Anti-Fungal<<< Click here to go back

Since the 1950s, antifungal drug discovery has identified three classes of natural products (griseofulvin, polyenes and echinocandins) and four classes of synthetic chemicals (allylamines, azoles, flucytosine and phenylmorpholines) with clinical value against fungal infections. For life threatening fungal disease, the polyene amphotericin B is still a common choice despite toxic side-effects.

The azoles remain the most widely used group of anti fungal's active against a wide range of mycoses, benefiting from creative chemistry to boost their effectiveness. More recently, the echinocandins show great promise, with caspofungin licensed for clinical use in 2002 and two other molecules close to registration. New advances in molecular genetics afford the promise of revealing new antifungal targets, together with new agents to inhibit those targets specifically.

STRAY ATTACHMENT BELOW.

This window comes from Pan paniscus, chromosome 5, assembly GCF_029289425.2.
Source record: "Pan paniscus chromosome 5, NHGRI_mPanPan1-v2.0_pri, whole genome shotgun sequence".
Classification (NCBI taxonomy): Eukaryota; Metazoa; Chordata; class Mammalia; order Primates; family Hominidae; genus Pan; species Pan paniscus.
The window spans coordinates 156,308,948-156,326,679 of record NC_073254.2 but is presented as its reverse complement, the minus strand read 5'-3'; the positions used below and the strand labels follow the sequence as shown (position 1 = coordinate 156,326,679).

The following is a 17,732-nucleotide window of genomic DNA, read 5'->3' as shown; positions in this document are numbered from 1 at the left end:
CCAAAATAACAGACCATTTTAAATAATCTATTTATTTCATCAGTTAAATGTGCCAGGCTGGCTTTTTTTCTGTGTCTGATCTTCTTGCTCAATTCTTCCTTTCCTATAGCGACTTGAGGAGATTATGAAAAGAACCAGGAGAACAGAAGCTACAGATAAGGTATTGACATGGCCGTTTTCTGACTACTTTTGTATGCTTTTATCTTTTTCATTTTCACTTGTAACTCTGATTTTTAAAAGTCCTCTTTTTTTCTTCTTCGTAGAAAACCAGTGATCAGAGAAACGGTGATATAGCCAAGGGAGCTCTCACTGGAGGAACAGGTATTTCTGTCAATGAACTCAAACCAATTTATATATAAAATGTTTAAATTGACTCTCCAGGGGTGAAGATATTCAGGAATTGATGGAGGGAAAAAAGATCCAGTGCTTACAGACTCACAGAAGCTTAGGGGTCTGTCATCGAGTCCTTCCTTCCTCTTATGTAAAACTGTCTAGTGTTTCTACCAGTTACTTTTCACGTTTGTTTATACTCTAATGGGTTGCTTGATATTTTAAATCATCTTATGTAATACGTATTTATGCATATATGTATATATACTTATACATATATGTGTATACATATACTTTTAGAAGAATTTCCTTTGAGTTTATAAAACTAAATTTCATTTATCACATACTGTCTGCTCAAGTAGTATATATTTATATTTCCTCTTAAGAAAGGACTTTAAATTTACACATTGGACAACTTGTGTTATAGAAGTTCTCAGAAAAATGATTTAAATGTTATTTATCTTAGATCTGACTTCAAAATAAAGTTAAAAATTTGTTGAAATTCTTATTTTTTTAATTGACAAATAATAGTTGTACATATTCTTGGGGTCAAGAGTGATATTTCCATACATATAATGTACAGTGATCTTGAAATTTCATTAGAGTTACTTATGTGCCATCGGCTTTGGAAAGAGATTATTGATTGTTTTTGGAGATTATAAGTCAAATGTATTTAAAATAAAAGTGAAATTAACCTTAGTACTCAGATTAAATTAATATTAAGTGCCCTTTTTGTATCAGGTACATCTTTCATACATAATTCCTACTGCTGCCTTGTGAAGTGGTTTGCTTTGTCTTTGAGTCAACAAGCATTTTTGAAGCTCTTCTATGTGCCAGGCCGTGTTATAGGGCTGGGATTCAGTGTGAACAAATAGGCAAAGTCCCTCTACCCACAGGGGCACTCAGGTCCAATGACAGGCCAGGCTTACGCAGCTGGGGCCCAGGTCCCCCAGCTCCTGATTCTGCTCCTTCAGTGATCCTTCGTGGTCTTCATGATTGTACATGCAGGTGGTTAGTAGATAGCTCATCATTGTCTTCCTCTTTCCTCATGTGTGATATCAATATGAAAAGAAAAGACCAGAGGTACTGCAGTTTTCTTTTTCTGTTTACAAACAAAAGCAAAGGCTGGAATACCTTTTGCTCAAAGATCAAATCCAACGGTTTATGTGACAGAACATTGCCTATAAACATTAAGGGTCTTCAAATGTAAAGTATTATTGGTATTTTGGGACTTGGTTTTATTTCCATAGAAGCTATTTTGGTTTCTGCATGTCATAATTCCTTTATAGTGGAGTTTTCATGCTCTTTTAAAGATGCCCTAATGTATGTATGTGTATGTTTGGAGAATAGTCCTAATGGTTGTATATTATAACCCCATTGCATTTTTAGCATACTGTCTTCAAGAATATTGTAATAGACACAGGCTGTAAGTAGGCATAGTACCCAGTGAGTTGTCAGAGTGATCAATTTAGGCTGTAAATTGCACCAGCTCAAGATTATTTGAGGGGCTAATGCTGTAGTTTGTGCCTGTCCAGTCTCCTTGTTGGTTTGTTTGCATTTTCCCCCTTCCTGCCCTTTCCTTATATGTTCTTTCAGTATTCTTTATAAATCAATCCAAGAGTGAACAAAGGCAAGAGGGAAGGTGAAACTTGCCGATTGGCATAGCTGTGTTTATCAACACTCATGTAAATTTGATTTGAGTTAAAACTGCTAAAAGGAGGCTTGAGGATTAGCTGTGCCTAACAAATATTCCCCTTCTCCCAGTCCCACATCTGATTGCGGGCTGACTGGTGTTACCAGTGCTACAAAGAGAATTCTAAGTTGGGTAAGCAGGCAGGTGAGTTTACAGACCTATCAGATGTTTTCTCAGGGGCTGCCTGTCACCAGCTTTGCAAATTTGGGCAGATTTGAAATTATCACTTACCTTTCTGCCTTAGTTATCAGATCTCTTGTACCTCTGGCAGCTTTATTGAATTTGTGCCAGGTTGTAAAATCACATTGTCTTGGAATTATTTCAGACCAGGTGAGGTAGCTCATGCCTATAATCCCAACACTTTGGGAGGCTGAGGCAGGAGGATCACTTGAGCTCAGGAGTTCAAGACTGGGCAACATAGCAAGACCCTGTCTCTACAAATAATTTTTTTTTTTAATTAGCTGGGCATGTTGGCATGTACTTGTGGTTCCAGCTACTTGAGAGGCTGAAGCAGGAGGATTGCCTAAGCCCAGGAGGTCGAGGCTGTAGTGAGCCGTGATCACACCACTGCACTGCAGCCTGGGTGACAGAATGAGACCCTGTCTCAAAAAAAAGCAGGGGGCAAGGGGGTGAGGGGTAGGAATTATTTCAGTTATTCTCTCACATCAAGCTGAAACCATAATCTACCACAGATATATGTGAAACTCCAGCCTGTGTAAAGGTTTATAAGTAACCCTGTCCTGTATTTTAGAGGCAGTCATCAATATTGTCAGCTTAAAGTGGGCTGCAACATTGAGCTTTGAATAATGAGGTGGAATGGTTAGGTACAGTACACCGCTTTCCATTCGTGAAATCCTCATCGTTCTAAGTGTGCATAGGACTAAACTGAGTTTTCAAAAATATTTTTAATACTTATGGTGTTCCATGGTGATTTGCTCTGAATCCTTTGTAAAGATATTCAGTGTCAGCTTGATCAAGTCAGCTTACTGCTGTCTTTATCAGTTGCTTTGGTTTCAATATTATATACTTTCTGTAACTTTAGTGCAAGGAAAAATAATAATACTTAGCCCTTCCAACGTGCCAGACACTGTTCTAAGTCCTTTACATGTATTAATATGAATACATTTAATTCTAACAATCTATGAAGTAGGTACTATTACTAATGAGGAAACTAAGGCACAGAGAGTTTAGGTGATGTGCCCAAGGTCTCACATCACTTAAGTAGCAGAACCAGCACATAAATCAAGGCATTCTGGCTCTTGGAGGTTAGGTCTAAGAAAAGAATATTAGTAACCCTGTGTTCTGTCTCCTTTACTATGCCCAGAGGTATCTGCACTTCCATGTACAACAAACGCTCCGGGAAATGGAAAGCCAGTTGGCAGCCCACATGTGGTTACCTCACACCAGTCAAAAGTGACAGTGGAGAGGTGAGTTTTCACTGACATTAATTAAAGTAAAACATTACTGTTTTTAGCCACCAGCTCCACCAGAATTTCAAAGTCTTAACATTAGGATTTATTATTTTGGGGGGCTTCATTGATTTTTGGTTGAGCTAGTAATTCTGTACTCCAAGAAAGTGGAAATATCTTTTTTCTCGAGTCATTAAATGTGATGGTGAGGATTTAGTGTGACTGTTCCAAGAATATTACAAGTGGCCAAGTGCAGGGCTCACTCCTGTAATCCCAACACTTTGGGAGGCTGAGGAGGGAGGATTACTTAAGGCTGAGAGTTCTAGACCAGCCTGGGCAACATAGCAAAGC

An antifungal medication is a pharmaceutical fungicide used to treat mycoses such as athlete's foot, ringworm, candidiasis (thrush), serious systemic infections such as cryptococcal meningitis, and others. Such drugs are usually obtained by a doctor's prescription or purchased over-the-counter.

For more information on Anti-Fungal click the pdf's below:

PDF Icon Anti Fungal Activity of Allicin and Fluconazole
PDF Icon Antifungal Activity of Allicin and Drugs
PDF Icon First Paper on Anti-Fungal Activity of Allicin